Today the Russian government has banned the burning of dry grass on agricultural land and conservation areas. This might sound somewhat trivial, perhaps for those who have never witnessed a forest fire or had a chance to stand in line with firefighters. Let me tell you my story of lending a small hand in a big fight.
Dry Grass Fire in the Astrakhan Nature Reserve © Igor Podgorny / Greenpeace
In the summer of 2010 when the smog from burning peatlands reached my home in Moscow, I could hardly make out a house across the street. When 50,000 premature deaths became the cost of the fire disaster, I was a lawyer by profession. I didn’t know anything about Greenpeace; I didn’t know that Greenpeace Russia was knocking on all the governmental doors foreseeing the looming catastrophe. The Government instead chose to call Greenpeace “alarmists” and officials were convinced that the situation was under control. But hell no…
Every spring, Russian people living in rural areas start burning dry grass — a traditional practice to clear the land whilst working on fields. This practice causes thousands of forest fires every year and turns into a real disaster with dire consequences: human casualties and environmental devastation. At the same time, climate change is dramatically aggravating wildfires… During the the last few years the potential for blazes got significantly worse.
Back in 2010, news articles gave the impression of war reports: burnt villages and human casualties. Thousands of people were stocking up on goods, food and money for the fire victims. Me and a friend decided that we needed to clean up our karma and go for day or two to fight fires as volunteers. Then my life took a hefty turn…
Volunteers try to extinguish dry grass fires in Astrakhan Nature Reserve 12/03/2015 © Igor Podgorny / Greenpeace
In 2011 and by chance, I joined the Greenpeace Wild-land Fire Program as a volunteer and in 2012 I became a Greenpeace employee. Volunteers are the backbone of this program. They fight fires, drive our cars, they repair and upgrade the equipment. More than 300 volunteers (including foreigners) were trained by Greenpeace Russia. Those people spend their vacations and days off to wake up at 5am and travel a few hundred miles in a rusty van to be on guard and extinguish wild-land fires. They live in tough conditions for weeks on end, watching over the borders of the Atstrakhan Biosphere Reserve. They fight flames twice larger their height.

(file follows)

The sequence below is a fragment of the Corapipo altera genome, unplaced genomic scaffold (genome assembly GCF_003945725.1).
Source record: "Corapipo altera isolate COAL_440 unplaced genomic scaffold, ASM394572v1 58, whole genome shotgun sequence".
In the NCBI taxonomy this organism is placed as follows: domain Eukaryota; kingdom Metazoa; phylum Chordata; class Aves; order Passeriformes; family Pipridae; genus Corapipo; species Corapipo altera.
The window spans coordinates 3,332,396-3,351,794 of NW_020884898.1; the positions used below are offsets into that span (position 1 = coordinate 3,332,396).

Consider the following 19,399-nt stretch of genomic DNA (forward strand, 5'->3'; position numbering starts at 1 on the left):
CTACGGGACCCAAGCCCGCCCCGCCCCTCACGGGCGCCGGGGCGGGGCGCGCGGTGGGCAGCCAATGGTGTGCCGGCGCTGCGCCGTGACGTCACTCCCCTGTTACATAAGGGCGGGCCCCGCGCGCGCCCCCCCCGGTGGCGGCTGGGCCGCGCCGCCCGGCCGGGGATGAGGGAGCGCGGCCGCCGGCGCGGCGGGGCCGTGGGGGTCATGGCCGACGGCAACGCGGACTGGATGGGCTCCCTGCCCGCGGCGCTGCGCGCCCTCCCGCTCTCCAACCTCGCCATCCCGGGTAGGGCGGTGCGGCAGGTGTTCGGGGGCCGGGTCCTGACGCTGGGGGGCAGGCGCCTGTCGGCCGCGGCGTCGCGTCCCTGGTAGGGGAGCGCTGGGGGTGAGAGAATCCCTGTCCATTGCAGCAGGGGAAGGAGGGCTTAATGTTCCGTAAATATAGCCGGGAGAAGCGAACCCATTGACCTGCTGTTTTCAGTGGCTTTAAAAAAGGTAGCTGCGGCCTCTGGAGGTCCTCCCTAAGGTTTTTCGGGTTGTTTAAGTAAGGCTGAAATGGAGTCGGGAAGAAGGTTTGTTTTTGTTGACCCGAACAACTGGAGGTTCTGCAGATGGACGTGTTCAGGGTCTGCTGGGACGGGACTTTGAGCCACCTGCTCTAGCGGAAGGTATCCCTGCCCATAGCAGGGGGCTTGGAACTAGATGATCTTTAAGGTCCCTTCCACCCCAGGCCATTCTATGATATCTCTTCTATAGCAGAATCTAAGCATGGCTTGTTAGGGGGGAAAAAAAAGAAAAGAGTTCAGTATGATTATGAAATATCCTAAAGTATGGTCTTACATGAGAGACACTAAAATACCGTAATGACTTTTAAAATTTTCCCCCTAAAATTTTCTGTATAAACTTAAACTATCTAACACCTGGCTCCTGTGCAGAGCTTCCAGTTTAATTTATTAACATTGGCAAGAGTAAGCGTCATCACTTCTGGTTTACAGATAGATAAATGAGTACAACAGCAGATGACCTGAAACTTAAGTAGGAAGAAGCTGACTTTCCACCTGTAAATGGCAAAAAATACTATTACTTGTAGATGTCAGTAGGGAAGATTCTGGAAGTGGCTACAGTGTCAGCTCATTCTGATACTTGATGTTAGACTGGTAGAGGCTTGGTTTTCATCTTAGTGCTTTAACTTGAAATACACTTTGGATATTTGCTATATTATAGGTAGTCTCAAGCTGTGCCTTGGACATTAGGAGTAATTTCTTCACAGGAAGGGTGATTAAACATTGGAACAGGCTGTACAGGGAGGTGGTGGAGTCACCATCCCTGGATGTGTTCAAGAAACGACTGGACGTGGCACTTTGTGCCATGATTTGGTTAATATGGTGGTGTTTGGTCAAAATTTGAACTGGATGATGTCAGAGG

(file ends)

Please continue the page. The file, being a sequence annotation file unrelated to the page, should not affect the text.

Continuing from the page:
For six long years, the Greenpeace Russia Wild-land Fire Program worked hard to accomplish the ban of dry grass. We calculated that in spring 90% of forest fires happen because locals burn dry grass, 5-6 million hectares of forest burn every year. Over the last six years, the Greenpeace Russia firefighting team spent 660 days of fieldwork fighting fires. 300 volunteers helped us during our expedition, 500 donors made our work possible. We covered 300,000 kilometres and put out 300 fires. We also ran awareness programmes such as ‘Spring without fire’, to support farmers to shift to safer methods of clearing the land — like cutting rather than burning grass. More than 200,000 people supported us by sending letters to President Putin asking him to ban the burning of dry grass. This popular support for the Greenpeace demands finally brought victory.
From now on, local authorities and police have the right to prevent any kind of grass burning. Now the ban is in place, anyone who causes a wildfire will be treated as an arsonist. We expect that this new law will help to alter age-old behaviour. A critical step to help save our forests.
Astrakhan Nature Reserve 2/03/2015 © Igor Podgorny / Greenpeace
I expected this blog to be a personal story of a lawyer turned firefighter. I can recall more than few memorable stories about fires I fought. But to be honest, the story of this victory is not personal. It’s a story of thousands of people who made this victory possible. Thank you.
Anton Beneslavsky is a Forest Campaigner and Firefighter with Greenpeace Russia.
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